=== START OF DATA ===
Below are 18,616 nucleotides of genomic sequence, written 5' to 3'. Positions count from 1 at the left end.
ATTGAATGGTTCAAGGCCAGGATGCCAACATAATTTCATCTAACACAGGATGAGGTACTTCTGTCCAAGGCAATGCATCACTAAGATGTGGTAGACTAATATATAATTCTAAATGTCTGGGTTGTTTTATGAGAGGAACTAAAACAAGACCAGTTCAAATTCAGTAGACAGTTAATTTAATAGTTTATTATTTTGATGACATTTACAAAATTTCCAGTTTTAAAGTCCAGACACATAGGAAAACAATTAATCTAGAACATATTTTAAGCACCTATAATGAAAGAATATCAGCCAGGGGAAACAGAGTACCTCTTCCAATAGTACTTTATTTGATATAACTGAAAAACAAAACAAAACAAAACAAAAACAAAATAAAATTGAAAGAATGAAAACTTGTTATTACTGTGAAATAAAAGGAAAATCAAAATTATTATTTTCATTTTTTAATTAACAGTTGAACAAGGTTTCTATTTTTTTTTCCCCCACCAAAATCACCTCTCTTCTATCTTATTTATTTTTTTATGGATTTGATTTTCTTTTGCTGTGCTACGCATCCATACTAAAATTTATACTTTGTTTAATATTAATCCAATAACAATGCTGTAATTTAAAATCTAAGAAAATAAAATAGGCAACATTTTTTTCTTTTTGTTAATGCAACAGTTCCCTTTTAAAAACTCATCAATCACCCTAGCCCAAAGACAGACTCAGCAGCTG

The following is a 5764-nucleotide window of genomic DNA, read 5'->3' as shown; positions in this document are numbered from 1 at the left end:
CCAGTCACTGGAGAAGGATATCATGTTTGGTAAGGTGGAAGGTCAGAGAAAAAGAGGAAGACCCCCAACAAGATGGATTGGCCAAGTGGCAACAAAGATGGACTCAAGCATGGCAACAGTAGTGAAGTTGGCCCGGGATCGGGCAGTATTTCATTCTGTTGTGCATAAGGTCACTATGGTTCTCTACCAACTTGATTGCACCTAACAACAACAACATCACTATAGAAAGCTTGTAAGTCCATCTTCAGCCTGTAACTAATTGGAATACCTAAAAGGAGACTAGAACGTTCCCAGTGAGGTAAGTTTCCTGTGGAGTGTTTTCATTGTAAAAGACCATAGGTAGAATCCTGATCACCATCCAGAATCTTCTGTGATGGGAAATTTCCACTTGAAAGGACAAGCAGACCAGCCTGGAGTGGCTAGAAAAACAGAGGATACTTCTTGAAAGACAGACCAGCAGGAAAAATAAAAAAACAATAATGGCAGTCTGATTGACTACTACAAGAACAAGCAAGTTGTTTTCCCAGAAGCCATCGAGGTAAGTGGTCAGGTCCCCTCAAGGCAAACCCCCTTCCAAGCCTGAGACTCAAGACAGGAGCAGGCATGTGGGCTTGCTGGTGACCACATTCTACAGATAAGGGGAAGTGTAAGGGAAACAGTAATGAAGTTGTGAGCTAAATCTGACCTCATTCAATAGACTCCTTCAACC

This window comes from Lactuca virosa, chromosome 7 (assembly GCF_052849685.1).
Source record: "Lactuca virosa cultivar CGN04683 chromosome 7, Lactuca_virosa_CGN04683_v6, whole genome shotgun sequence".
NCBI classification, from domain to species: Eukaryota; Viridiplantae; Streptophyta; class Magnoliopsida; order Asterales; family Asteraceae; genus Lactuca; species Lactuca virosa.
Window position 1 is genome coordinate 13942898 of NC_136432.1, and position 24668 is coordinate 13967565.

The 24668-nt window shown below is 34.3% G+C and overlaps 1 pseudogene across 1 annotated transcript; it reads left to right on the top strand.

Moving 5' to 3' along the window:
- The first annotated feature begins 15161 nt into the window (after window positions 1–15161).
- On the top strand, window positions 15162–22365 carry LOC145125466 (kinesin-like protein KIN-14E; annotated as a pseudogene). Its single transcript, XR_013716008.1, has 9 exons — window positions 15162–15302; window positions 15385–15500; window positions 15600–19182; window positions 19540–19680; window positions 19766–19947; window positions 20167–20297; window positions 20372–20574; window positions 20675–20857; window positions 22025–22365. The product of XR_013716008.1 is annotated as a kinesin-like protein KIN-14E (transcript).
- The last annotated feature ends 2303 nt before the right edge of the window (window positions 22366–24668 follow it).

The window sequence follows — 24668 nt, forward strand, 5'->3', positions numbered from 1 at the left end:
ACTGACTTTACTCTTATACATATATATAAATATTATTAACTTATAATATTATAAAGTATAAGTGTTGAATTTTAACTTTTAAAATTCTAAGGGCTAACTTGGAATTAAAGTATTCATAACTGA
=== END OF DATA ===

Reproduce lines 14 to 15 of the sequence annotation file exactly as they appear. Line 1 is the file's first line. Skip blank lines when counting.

The window sequence follows — 24668 nt, forward strand, 5'->3', positions numbered from 1 at the left end:
ACTGACTTTACTCTTATACATATATATAAATATTATTAACTTATAATATTATAAAGTATAAGTGTTGAATTTTAACTTTTAAAATTCTAAGGGCTAACTTGGAATTAAAGTATTCATAACTGA